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$1.5 Million Settlement to Widow of Man Given Incorrect Allergy Dosage


A Glen Ellyn medical clinic and an allergist on its staff will pay $1.5 million to a former Bloomingdale woman whose husband, Steven Scheiblein, died after going into anaphylactic shock when he mistakenly received two allergy injections that were more than 3,000 times the proper dosage. The dosage given to Scheiblein was actually that prescribed for his brother, who also received allergy injections at the clinic.

Corboy & Demetrio filed the medical negligence case on behalf of Jean Revord, formerly of Bloomingdale and now of Utah. Her husband died on June 14, 1994, after being treated for allergies at the Bloomingdale office of Glen Ellyn Professional Associates, known as the Glen Ellyn Clinic.

Scheiblein, who had lifelong allergies, had only begun receiving the allergy injections at Glen Ellyn Clinic the previous month. Under the care of Dr. Joseph F. Kelly, one of two allergists on staff, he came into the clinic on the late afternoon of June 14 for his third series of allergy injections, which were administered by Esther Louise Lilley, a staff nurse.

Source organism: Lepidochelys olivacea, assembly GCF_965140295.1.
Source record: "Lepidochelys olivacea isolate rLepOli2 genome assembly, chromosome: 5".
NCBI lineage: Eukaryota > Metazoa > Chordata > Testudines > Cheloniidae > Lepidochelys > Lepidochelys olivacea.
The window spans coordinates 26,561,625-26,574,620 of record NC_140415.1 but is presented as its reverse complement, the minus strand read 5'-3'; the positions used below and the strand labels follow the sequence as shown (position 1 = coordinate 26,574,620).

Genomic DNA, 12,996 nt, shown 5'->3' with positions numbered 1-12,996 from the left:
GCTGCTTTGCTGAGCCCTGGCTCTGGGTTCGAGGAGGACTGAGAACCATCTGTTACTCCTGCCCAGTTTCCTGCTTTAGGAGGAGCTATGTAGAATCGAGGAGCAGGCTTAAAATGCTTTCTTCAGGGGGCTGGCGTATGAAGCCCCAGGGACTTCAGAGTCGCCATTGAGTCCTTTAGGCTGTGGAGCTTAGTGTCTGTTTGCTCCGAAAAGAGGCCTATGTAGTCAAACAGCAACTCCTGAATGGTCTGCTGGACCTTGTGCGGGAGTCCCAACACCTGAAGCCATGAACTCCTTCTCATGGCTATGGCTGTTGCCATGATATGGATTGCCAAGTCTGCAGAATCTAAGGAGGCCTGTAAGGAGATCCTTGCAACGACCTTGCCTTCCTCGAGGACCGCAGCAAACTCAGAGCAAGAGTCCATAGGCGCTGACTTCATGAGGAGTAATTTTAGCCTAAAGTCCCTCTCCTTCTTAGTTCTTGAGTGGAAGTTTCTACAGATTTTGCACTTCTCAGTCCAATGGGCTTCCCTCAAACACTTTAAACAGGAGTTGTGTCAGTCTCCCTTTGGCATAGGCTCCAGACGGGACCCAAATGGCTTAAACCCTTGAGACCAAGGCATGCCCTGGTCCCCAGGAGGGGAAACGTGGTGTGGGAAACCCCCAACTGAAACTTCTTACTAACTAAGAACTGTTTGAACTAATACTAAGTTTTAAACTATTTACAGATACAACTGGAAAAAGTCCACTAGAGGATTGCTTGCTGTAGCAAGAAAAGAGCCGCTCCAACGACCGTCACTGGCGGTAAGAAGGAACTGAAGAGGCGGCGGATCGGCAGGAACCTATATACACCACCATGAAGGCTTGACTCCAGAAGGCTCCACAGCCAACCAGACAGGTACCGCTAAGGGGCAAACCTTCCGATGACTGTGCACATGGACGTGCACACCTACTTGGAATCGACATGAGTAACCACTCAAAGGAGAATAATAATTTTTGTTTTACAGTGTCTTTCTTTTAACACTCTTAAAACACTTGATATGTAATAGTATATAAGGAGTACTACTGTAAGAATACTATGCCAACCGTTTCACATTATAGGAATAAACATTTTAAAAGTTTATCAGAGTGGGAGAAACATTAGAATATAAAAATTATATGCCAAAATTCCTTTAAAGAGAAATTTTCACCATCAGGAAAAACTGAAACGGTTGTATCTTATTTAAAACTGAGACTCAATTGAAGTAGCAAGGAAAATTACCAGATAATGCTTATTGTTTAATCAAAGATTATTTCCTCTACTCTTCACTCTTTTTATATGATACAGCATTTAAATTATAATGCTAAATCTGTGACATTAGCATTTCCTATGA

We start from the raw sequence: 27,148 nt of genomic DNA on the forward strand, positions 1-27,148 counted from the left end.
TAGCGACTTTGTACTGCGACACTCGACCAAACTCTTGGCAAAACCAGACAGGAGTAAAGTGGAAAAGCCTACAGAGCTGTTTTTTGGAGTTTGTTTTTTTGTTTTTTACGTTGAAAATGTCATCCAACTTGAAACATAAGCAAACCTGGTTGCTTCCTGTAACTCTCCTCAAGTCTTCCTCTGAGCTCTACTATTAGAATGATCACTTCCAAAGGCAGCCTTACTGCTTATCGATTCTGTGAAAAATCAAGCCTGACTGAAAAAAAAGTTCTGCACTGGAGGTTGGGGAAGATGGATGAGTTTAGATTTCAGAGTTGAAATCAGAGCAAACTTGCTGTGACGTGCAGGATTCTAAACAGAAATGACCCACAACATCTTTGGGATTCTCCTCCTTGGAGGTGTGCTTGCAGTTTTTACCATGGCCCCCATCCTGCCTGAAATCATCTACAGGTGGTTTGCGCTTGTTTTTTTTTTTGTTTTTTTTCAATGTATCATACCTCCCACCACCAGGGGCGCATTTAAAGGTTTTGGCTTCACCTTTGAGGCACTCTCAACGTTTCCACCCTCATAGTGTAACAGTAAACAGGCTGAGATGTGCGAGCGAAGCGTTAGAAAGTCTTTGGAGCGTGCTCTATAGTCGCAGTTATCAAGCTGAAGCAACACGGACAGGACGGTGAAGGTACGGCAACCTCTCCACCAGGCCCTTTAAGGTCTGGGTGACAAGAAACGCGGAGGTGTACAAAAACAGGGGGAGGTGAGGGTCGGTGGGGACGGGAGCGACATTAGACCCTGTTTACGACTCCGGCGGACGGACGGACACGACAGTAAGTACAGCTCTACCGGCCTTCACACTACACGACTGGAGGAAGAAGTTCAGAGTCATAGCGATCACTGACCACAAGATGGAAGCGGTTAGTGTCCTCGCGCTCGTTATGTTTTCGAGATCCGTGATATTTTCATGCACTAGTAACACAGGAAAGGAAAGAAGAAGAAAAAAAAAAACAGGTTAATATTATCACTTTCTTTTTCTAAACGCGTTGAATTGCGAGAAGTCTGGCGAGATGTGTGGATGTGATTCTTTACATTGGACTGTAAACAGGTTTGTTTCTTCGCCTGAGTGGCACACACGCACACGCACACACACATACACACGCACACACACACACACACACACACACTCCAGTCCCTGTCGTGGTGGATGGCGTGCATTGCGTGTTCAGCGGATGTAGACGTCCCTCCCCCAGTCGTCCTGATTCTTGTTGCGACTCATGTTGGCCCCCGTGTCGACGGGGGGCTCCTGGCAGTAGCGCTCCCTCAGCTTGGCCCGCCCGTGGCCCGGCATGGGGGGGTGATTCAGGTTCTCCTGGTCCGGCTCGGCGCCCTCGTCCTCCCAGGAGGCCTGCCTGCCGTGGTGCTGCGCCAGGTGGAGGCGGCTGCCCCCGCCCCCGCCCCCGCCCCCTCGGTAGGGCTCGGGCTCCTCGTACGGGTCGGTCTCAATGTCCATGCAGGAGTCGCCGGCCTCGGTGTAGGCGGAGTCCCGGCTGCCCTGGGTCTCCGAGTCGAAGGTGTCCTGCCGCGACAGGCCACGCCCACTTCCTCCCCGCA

The lawsuit contended that Lilley inadvertently gave Scheiblein a dosage prescribed for his brother and that in doing so she failed to follow the clinic's procedure for patient identification. The dosage that was injected--that prescribed for Scheiblein's brother--was higher because he had been receiving allergy injections at the clinic over a longer period of time and dosages are increased gradually for a patient as the body develops immunity to the injected allergens.

About 10 minutes after Scheiblein received the injections, he reported that he thought he was having a reaction, saying that he was experiencing shortness of breath, that his eyes were watering and that his hands were turning red. In fact, Scheiblein was experiencing the first symptoms of anaphylactic shock, a potentially fatal condition that can arise in situations ranging from bee stings to reactions to food or such medications as penicillin.

The lawsuit charged that once Dr. Kelly discovered that Scheiblein was experiencing signs and symptoms of anaphylactic shock, which can be fatal within minutes, he should have immediately called 911. Instead, Dr. Kelly let crucial minutes elapse before calling 911, the lawsuit alleged, when proper and effective resuscitation could have reversed the situation.

When paramedics were called, they arrived at the clinic in one minute, records indicated. They preformed CPR on Scheiblein and transported him to Glen Oaks Medical Center, where he was pronounced dead.

Scheiblein, 41 years old at the time of his death, was a salesman for Edward Hines Lumber Co. He is survived by his wife, Jean.

The suit, filed in DuPage County Circuit Court, was settled February 24, 1998, before Circuit Judge Rodney W. Equi.

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